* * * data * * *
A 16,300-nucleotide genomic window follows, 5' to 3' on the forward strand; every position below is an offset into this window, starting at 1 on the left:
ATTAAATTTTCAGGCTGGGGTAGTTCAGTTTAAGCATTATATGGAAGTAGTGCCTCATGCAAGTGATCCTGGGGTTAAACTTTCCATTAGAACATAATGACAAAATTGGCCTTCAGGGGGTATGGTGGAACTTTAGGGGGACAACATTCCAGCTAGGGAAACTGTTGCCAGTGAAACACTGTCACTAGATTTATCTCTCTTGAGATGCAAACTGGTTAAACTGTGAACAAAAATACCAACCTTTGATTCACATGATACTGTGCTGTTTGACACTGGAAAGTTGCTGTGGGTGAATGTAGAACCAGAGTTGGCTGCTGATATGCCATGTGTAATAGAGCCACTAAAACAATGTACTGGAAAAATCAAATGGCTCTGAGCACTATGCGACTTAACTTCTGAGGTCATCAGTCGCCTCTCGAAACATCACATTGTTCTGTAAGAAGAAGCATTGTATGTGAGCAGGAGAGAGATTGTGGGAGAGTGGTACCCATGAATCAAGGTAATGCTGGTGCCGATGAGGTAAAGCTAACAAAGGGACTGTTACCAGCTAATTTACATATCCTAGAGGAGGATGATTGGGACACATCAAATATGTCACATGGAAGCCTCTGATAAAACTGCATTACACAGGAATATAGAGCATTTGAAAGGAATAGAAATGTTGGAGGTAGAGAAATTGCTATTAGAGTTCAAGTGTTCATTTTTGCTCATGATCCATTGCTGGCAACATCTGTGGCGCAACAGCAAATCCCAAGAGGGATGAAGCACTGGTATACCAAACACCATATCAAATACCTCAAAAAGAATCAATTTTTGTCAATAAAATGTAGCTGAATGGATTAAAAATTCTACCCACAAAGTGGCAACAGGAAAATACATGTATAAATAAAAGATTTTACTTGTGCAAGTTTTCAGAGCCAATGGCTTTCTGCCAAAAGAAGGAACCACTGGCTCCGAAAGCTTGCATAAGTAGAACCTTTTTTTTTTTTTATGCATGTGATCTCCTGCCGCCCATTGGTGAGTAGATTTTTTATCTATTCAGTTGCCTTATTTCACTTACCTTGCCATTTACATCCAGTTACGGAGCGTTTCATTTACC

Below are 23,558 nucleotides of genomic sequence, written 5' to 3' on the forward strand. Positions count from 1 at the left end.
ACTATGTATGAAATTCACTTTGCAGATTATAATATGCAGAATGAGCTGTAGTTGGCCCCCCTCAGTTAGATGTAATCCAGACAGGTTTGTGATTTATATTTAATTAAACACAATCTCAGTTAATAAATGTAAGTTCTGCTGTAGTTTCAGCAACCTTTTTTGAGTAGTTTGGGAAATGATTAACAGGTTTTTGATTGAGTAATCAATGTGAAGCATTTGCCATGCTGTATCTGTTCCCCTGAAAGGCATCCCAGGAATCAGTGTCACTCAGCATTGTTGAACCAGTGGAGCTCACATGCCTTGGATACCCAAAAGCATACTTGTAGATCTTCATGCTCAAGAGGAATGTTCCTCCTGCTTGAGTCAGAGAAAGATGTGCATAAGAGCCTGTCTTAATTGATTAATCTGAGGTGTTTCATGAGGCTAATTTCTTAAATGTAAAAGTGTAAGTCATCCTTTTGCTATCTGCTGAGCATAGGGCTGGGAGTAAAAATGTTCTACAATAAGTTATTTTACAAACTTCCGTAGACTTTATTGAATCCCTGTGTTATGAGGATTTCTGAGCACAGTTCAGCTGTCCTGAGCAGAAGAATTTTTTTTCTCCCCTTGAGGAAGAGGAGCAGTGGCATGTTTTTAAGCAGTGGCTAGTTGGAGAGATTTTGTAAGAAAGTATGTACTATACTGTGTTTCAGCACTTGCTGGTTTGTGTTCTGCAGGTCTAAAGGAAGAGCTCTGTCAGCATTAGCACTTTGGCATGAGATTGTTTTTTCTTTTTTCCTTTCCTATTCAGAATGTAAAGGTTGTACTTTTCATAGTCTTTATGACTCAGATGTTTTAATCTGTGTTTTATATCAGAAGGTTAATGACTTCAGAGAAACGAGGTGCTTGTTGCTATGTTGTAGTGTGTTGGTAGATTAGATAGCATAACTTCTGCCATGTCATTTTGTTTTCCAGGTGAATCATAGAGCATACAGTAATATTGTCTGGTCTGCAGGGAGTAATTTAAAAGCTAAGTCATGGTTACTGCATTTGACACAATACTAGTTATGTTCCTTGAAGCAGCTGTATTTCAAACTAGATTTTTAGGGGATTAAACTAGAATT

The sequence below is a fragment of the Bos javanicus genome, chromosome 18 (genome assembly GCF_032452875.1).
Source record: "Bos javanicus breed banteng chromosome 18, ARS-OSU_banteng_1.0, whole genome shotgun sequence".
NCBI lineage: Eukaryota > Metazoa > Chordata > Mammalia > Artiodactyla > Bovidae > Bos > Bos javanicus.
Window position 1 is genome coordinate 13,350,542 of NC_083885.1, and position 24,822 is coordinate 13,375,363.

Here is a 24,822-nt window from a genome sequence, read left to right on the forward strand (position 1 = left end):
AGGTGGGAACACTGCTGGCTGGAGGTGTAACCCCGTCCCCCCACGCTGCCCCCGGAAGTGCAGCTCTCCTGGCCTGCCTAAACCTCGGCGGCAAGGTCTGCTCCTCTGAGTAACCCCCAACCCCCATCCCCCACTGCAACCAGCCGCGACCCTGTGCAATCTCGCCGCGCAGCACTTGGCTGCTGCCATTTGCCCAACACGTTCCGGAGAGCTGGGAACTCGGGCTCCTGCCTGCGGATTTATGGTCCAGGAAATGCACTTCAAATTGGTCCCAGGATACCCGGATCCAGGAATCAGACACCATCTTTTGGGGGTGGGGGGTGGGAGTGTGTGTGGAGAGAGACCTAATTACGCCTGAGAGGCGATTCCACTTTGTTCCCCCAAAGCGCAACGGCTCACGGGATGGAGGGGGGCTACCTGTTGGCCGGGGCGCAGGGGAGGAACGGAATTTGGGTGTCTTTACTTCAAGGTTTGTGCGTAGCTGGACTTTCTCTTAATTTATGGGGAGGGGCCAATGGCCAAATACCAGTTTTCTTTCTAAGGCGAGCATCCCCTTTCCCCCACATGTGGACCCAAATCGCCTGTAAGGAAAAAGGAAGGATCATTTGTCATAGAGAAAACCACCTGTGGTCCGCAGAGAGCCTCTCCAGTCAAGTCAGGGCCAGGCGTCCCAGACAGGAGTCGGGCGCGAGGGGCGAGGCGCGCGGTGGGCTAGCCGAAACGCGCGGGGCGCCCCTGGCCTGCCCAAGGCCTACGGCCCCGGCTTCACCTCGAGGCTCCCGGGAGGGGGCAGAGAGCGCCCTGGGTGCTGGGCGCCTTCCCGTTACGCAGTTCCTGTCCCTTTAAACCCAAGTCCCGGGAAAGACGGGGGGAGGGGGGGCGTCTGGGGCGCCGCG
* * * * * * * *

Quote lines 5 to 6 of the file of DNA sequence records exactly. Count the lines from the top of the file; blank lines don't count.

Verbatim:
The sequence below is a fragment of the Bos javanicus genome, chromosome 18 (genome assembly GCF_032452875.1).
Source record: "Bos javanicus breed banteng chromosome 18, ARS-OSU_banteng_1.0, whole genome shotgun sequence".